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Comment Superdistribution of Content (Score 1) 196

The attackers are distributed. The victims are not. We need to superdistribute web content like we do with music. Think TOR meets torrents. It would take httpd authors, browser authors, and even search engines to get in on the act, but it would put an end to the problem. (somebody is probably already working on this)

The web, like e-mail, is going through death throes. The kids will decide what lives and what dies I guess.

Comment Form Over Function (Score 1) 78

Let's face it, companies like HP need a way to differentiate themselves from the myriad of assemble-it-yourself boxes out there. They are (or at least have been) an engineering powerhouse. Let your designers do cool stuff and you'll end up with better designers and more loyal customers.

For the first time in a long time I am beginning to feel like the big companies of yesteryear like Microsoft and HP are moving in the right direction. It has been a while and it is probably a lesson in "necessity breeds invention".

Comment Re:*The* Quickest, Not *Its* Quickest (Score 1) 175

This (for me) is actually the issue. These cars are not actually that "fast" generally, they are only fast in a straight line. You don't see any Teslas at amateur (or professional) racing events because they overheat after just a few minutes of spirited driving. To get the range and acceleration you want requires so much weight for the battery that they don't corner very well.

What is the maximum Gs you can pull on a Tesla around a corner? Not too high, I would wager. But nobody talks about that.

Comment Re:Lucky you're not in Australia (Score 1) 623

Great post. You failed to mention one interesting thing about driving in Ontario though. If you get caught doing 50km/h over the speed limit (31mph) this is considered "stunt driving" and not only do you instantly have your license suspended and your car impounded, but there is a mandatory fine of between $2000 and $10,000!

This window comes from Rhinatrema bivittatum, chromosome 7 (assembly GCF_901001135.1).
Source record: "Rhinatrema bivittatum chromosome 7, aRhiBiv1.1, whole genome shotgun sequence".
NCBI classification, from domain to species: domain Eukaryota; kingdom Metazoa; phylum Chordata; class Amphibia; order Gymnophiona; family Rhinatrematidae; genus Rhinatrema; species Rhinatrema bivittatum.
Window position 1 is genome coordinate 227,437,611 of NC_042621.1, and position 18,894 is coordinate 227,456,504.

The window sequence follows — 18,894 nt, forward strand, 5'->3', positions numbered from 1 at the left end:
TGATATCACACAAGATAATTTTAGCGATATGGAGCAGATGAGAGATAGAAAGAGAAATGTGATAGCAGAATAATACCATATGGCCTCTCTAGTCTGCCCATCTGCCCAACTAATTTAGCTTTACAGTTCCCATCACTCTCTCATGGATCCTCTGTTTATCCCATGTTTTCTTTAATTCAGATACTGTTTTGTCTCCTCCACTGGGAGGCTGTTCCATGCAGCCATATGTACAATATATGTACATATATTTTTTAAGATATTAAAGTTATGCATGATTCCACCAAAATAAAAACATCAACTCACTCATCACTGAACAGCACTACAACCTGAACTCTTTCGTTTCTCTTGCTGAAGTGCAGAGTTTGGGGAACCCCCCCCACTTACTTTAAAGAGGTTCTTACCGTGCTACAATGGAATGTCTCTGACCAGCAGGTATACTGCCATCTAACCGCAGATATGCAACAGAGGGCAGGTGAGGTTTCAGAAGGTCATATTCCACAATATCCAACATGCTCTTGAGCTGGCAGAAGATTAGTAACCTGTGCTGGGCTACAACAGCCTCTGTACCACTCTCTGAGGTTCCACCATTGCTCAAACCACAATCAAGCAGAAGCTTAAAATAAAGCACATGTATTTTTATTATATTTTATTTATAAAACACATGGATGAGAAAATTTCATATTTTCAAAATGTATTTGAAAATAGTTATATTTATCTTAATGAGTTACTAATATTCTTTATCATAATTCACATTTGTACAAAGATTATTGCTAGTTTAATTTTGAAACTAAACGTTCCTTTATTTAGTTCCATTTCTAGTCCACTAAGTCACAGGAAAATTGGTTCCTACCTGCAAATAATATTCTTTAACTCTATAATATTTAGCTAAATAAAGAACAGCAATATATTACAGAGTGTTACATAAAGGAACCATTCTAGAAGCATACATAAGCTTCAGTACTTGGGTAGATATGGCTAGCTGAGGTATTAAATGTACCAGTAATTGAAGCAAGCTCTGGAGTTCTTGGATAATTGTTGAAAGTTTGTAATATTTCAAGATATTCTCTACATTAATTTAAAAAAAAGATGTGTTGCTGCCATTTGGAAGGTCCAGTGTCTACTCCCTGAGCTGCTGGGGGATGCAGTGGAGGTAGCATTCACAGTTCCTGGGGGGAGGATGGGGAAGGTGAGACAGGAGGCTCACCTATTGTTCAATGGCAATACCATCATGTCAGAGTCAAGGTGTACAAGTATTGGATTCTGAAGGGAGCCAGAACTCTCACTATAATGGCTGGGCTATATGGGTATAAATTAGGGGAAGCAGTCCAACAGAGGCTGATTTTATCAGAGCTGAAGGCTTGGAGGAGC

The strange thing about driving in Ontario is that everybody is doing 15+ over the limit, but people don't get pulled over until they are 30+, and NOBODY in their right mind does anything like 50+ over. So in practice everybody is driving 20-30 over the limit. In the US people are driving between the speed limit and 5mph over.

Comment Re:Public Admission of Stupidity (Score 2) 219

Years ago I was driving home at night after a movie. I had just hit the outskirts of town where the streetlights and such had ended when all of a sudden something ran out from the side of the road and stopped right in front of me. I hit the brakes and stopped within a foot of a young woman who had crouched down with her hands over her eyes.

When she looked up she started screaming at me: "Why didn't you hit me!? Why didn't you hit me!?" I looked at her -- she was crying, and her face was black and blue.

I spoke calmly to her and managed to convince her to let me take her to the hospital (probably a risky move in hindsight). "I'm drunk and stoned" she said; she wouldn't let me take her to the cops. Claimed her boyfriends sister beat the hell out of her, but I suspect it was the boyfriend.